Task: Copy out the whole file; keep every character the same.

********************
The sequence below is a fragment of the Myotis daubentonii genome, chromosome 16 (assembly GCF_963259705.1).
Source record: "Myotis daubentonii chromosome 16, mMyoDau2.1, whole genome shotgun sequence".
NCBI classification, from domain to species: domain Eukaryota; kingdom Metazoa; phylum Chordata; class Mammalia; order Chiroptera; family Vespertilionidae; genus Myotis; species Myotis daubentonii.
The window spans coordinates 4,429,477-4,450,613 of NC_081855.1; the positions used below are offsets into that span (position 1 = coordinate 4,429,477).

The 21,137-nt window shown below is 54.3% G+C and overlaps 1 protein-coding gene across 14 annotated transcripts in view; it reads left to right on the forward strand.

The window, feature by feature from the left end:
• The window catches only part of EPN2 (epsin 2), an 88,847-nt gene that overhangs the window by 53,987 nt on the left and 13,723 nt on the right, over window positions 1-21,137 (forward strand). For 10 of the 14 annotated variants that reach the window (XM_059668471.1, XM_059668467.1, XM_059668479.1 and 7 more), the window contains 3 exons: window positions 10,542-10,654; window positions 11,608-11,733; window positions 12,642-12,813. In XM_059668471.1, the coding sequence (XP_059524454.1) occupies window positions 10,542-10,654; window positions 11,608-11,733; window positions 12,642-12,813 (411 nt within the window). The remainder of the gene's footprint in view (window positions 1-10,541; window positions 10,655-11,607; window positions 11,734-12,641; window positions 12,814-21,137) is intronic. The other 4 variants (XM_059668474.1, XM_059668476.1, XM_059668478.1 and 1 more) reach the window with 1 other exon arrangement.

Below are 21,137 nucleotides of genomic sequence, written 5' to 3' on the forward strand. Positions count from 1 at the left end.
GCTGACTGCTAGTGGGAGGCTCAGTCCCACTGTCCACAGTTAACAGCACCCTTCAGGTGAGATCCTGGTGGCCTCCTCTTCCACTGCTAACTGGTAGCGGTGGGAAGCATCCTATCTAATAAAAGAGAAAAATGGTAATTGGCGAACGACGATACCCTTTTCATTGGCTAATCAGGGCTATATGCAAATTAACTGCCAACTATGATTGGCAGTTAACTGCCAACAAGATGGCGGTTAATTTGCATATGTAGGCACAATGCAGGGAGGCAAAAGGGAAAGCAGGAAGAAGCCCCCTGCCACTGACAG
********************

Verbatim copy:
The sequence below is a fragment of the Myotis daubentonii genome, chromosome 16 (assembly GCF_963259705.1).
Source record: "Myotis daubentonii chromosome 16, mMyoDau2.1, whole genome shotgun sequence".
NCBI classification, from domain to species: domain Eukaryota; kingdom Metazoa; phylum Chordata; class Mammalia; order Chiroptera; family Vespertilionidae; genus Myotis; species Myotis daubentonii.
The window spans coordinates 4,429,477-4,450,613 of NC_081855.1; the positions used below are offsets into that span (position 1 = coordinate 4,429,477).

The 21,137-nt window shown below is 54.3% G+C and overlaps 1 protein-coding gene across 14 annotated transcripts in view; it reads left to right on the forward strand.

The window, feature by feature from the left end:
• The window catches only part of EPN2 (epsin 2), an 88,847-nt gene that overhangs the window by 53,987 nt on the left and 13,723 nt on the right, over window positions 1-21,137 (forward strand). For 10 of the 14 annotated variants that reach the window (XM_059668471.1, XM_059668467.1, XM_059668479.1 and 7 more), the window contains 3 exons: window positions 10,542-10,654; window positions 11,608-11,733; window positions 12,642-12,813. In XM_059668471.1, the coding sequence (XP_059524454.1) occupies window positions 10,542-10,654; window positions 11,608-11,733; window positions 12,642-12,813 (411 nt within the window). The remainder of the gene's footprint in view (window positions 1-10,541; window positions 10,655-11,607; window positions 11,734-12,641; window positions 12,814-21,137) is intronic. The other 4 variants (XM_059668474.1, XM_059668476.1, XM_059668478.1 and 1 more) reach the window with 1 other exon arrangement.

Below are 21,137 nucleotides of genomic sequence, written 5' to 3' on the forward strand. Positions count from 1 at the left end.
GCTGACTGCTAGTGGGAGGCTCAGTCCCACTGTCCACAGTTAACAGCACCCTTCAGGTGAGATCCTGGTGGCCTCCTCTTCCACTGCTAACTGGTAGCGGTGGGAAGCATCCTATCTAATAAAAGAGAAAAATGGTAATTGGCGAACGACGATACCCTTTTCATTGGCTAATCAGGGCTATATGCAAATTAACTGCCAACTATGATTGGCAGTTAACTGCCAACAAGATGGCGGTTAATTTGCATATGTAGGCACAATGCAGGGAGGCAAAAGGGAAAGCAGGAAGAAGCCCCCTGCCACTGACAG